I think every case is different and every teacher has his/her preconceived ideas about how best to teach an L2. My philosophy is that I want my students to acquire the content through French however, I will not leave them in the dark because I am too stubborn to use their L1 (if it’s a language I can speak) or another language they speak (such as English). As teachers, we are here to support our students in their learning. Their L1s are a resource, not a handicap.

    Held og lykke with learning Danish!

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  2. Hi Sophia,
    I’m going to respond to your question “how do we actually implement a curriculum that can help all students?” with a short story.

    A number of years ago, I was teaching ESL to a group of adult learners in Quebec, who were part of a government program to re-train for a new trade. One of my students was a woman who had recently moved to Quebec from Mexico. She was taking the “francisation” program (free French courses for new immigrants to Quebec) at the same time as she was taking this training program and my course. On the first day of class, I could see that she was highly anxious and nervous about speaking English in front of the whole group, even just to introduce herself. So, I put the students in pairs and had them introduce themselves to each other. This gave me a chance to walk around the class and visit with the pairs. When I came to her, she started to tell me about her partner. Her words came out in Spanish and French. She slapped herself in the face. This told me a lot. This told me that she had such a deep-rooted belief that these other languages were ‘bad’ in English class that she was physically hurting herself when that was what came out of her mouth. I spoke to her in Spanish and told her that was she had said was okay and that she must have a lot going on in her head right now, as she was trying to keep all these languages separate. She nodded in agreement and her whole body relaxed. Just that moment of acknowledgement made a huge difference. Over time, she stopped hitting herself when she’d say a word in French or Spanish instead of English. Instead, she’d pause and smile at me. She was a highly motivated learner and developed a lot of confidence in her English during the course.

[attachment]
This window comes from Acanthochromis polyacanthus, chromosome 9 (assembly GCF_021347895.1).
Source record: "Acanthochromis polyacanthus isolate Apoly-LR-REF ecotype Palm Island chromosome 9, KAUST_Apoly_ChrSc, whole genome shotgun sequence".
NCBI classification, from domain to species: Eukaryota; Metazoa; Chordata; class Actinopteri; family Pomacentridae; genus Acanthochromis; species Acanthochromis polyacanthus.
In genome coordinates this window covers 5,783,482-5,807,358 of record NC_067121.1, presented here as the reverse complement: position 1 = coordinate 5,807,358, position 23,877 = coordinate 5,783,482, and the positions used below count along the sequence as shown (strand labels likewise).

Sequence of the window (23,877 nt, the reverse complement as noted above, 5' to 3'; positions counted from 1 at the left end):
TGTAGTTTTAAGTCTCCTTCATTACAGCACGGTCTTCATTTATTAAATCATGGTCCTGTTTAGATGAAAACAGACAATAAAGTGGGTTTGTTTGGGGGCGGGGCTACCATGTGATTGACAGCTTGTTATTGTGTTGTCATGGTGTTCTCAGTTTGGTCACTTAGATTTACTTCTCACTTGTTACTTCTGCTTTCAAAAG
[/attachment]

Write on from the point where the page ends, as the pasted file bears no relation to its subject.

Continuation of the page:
So for me, the question about monolingual vs. multilingual approaches is not always about big level curricular decisions, and certainly not about a one-size-fits-all prescription of how best to be a teacher, but most importantly about local, individual human interactions. As teachers, we need to reflect on how our own attitudes help shape a learning space for our students.

    Back to your question, I think Ted Aoki’s distinction between curriculum-as-planned (that is, curriculum writ large) and curriculum-as-lived (that is, the moment to moment interactions we engage in) is really useful. What do you think?

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  3. Ethan:
    Hi Sophia,
    Thank you for sharing your own language learning story. According to my teaching expeirence, you have to be aware of each student’s learning objective in your class in order to choose the most appropriate teaching method. Students may vary in their background and language proficiency, however, I believe it is the teacher’s responsibility to meet their learning needs. For instance, you can somehow discuss the class objective at the very beginning with your students and have them agreed on it. For each individua students, you can also have a personal talk with them for a detailed learning strategy. Sorry I don’t have much of theoretical knowledge to back my point but I think it will help with your teaching in some ways.